Starship Invasions

From Wikipedia, the free encyclopedia
Jump to: navigation, search
Starship Invasions
Starship Invasions1977.jpg
Directed by Ed Hunt
Produced by Ed Hunt
Written by Ed Hunt
Starring Robert Vaughn
Christopher Lee
Distributed by Warner Bros.
Release date(s)
  • 14 October 1977 (1977-10-14) (U.S.)
  • 25 November 1977 (1977-11-25) (Toronto)
Running time 89 minutes
Country  Canada
Language English
Budget $1 000 000[2]

Starship Invasions is a 1977 Canadian science fiction film produced by Ed Hunt and filmed in Toronto, Ontario. It was re-released in the UK as Project Genocide.


The plot concerns the black-clad Legion of the Winged Serpent, a rogue group of human-like telepathic aliens led by Captain Rameses (Christopher Lee). The Legion's home planet is about to be destroyed in the imminent supernova of its star, and Rameses is leading a small force of flying saucers to Earth to examine its suitability for their race. Performing several alien abductions, they discover they are descendants of transplanted humans, and the planet is perfect for them. They plan to make way for themselves after killing everyone through the use of a device whose signals prompt people to commit suicide.

Opposing any such plan is the Intergalactic League of Races, a highly advanced group of bald, big-headed aliens from Zeta Reticuli. The League operates a hidden observation base on Earth in the form of a golden pyramid deep beneath the ocean. Rameses lands at the base pretending to be a friendly researcher, and the League reminds him that under the Galactic Treaty he is to have no contact with humans. He is then disturbed to see a television broadcast featuring human UFO expert and astronomer Professor Allan Duncan (Robert Vaughn) discussing Rameses' abductions. He laughs it off, and indulges in the local entertainment.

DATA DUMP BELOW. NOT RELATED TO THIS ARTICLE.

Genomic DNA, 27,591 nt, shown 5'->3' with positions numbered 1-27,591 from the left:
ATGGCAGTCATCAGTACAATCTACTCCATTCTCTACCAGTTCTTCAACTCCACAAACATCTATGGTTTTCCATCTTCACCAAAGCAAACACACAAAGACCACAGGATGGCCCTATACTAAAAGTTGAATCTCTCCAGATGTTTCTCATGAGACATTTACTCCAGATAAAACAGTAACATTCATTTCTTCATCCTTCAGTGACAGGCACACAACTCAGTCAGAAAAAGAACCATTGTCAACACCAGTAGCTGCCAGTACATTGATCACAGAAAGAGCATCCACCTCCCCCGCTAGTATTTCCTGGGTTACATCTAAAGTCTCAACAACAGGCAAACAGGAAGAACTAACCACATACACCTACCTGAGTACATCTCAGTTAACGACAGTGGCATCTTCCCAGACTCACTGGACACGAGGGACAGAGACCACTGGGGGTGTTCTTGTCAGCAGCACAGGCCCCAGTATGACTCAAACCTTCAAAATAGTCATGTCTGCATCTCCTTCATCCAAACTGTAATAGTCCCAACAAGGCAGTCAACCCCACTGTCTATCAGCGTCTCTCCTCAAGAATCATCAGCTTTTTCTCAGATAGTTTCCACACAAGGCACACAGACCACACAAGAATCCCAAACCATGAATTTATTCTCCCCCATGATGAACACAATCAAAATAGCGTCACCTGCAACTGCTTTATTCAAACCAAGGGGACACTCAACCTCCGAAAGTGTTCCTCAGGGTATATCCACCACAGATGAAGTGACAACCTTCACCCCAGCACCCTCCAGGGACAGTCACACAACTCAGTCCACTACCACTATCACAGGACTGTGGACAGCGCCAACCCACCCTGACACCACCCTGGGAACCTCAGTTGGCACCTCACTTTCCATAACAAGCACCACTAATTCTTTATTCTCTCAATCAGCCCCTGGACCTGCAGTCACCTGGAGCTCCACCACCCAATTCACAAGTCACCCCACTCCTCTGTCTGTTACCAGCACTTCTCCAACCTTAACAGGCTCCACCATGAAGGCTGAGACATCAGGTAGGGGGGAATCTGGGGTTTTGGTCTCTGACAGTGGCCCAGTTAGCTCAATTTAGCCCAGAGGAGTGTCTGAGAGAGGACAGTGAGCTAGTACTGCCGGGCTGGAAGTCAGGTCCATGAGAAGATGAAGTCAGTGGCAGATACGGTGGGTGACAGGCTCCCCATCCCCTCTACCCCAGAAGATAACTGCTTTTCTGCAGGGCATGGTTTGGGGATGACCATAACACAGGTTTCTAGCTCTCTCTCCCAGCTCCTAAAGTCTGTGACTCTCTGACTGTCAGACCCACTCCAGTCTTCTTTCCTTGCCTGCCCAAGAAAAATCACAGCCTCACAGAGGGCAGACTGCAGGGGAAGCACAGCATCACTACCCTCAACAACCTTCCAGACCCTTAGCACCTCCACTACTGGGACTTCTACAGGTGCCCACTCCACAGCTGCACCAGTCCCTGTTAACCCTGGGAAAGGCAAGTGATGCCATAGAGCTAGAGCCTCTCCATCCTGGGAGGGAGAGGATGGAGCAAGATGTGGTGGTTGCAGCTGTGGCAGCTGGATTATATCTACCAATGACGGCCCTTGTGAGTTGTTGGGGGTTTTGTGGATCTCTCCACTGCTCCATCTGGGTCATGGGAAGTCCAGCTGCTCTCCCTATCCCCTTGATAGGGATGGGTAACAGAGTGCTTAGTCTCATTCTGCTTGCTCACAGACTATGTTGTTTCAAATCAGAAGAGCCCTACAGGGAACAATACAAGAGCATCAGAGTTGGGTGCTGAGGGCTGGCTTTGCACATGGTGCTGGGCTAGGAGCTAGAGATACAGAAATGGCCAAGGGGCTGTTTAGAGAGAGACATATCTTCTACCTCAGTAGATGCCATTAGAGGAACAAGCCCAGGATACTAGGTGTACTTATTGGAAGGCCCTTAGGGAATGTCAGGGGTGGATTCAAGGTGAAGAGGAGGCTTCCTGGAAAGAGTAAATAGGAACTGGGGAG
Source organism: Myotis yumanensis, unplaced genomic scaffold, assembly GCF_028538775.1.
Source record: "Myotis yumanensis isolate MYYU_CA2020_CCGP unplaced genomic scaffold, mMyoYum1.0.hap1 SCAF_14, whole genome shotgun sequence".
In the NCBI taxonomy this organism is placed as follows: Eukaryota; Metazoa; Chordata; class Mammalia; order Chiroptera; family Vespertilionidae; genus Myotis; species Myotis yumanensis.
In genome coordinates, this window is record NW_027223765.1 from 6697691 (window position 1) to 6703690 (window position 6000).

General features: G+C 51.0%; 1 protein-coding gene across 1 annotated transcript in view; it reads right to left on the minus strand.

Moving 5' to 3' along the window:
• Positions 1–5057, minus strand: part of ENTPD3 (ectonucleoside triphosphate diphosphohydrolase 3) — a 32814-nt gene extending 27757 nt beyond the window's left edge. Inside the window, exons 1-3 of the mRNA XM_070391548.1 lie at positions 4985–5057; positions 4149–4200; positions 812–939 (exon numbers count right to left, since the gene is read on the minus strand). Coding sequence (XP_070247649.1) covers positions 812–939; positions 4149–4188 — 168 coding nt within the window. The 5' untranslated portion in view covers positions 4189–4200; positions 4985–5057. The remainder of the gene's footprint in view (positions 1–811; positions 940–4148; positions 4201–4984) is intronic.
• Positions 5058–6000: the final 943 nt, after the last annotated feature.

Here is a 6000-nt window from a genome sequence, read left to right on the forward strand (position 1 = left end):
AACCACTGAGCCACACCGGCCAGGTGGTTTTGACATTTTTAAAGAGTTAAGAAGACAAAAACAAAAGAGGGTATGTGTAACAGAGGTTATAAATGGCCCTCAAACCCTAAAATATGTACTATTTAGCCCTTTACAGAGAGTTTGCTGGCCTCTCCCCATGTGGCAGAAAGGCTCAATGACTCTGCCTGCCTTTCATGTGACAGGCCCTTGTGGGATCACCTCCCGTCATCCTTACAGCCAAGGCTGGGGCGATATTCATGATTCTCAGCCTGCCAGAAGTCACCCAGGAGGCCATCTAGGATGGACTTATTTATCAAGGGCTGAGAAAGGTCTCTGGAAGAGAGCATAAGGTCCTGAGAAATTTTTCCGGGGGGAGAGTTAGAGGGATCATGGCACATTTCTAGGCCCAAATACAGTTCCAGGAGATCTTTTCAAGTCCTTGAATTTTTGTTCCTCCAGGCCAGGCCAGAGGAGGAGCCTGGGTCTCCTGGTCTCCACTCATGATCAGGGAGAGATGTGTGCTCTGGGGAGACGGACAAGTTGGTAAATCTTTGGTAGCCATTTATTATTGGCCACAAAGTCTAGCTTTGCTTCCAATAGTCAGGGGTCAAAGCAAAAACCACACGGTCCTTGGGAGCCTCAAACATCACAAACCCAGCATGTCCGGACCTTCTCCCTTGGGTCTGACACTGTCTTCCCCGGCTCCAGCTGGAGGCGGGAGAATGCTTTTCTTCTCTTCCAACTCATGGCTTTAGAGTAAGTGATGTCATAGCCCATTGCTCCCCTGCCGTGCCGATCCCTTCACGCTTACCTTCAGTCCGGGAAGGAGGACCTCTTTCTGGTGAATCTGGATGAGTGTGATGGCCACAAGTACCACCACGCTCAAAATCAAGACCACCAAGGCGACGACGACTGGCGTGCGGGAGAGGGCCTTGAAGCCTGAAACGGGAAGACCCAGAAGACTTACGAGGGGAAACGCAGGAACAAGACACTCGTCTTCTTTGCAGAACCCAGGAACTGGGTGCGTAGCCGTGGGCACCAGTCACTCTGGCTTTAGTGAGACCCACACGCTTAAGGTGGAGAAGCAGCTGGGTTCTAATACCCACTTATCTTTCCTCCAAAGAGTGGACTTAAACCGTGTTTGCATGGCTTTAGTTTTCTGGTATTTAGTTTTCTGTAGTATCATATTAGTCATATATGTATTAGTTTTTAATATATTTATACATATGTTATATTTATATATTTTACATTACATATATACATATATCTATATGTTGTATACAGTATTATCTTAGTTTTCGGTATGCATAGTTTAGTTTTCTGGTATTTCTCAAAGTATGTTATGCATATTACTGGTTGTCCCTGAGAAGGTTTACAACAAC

Rameses' crew sabotages one of the League's saucers, which is later shot down approaching a US Army base. The League sends the rest of its ships to investigate, and Rameses and his crew kill everyone left in the base. One of the League saucers manages to return but its crew is killed in a shootout. A second destroys Rameses' own ship, but combat causes its computer to burn out and prevent further action. Rameses then calls in his fleet, in hiding behind the Moon, to hunt down the remaining League ship. He also deploys the "extermination device", an orbiting, global-scale version of the suicide device. The US armed forces discover it, but are powerless to prevent the ensuing suicide epidemic.

The surviving League ship requires repair, and decides to contact Duncan for help. He enlists the help of Malcolm, a computer expert, who repairs the ship using parts picked up in downtown Toronto. They are discovered shortly after taking off and are intercepted by one of Rameses' ships, but they shoot it down and it crashes into First Canadian Place. Duncan and Malcolm's abduction makes the front page of the Toronto Star. After repairs and refuelling they leave Earth in an attempt to enlist the help of other League ships. Malcolm's ad hoc repairs burn out shortly past the Moon, so Duncan's knowledge of the masses of the planets is put to use by Malcolm's pocket calculator to plot their course to the outer solar system.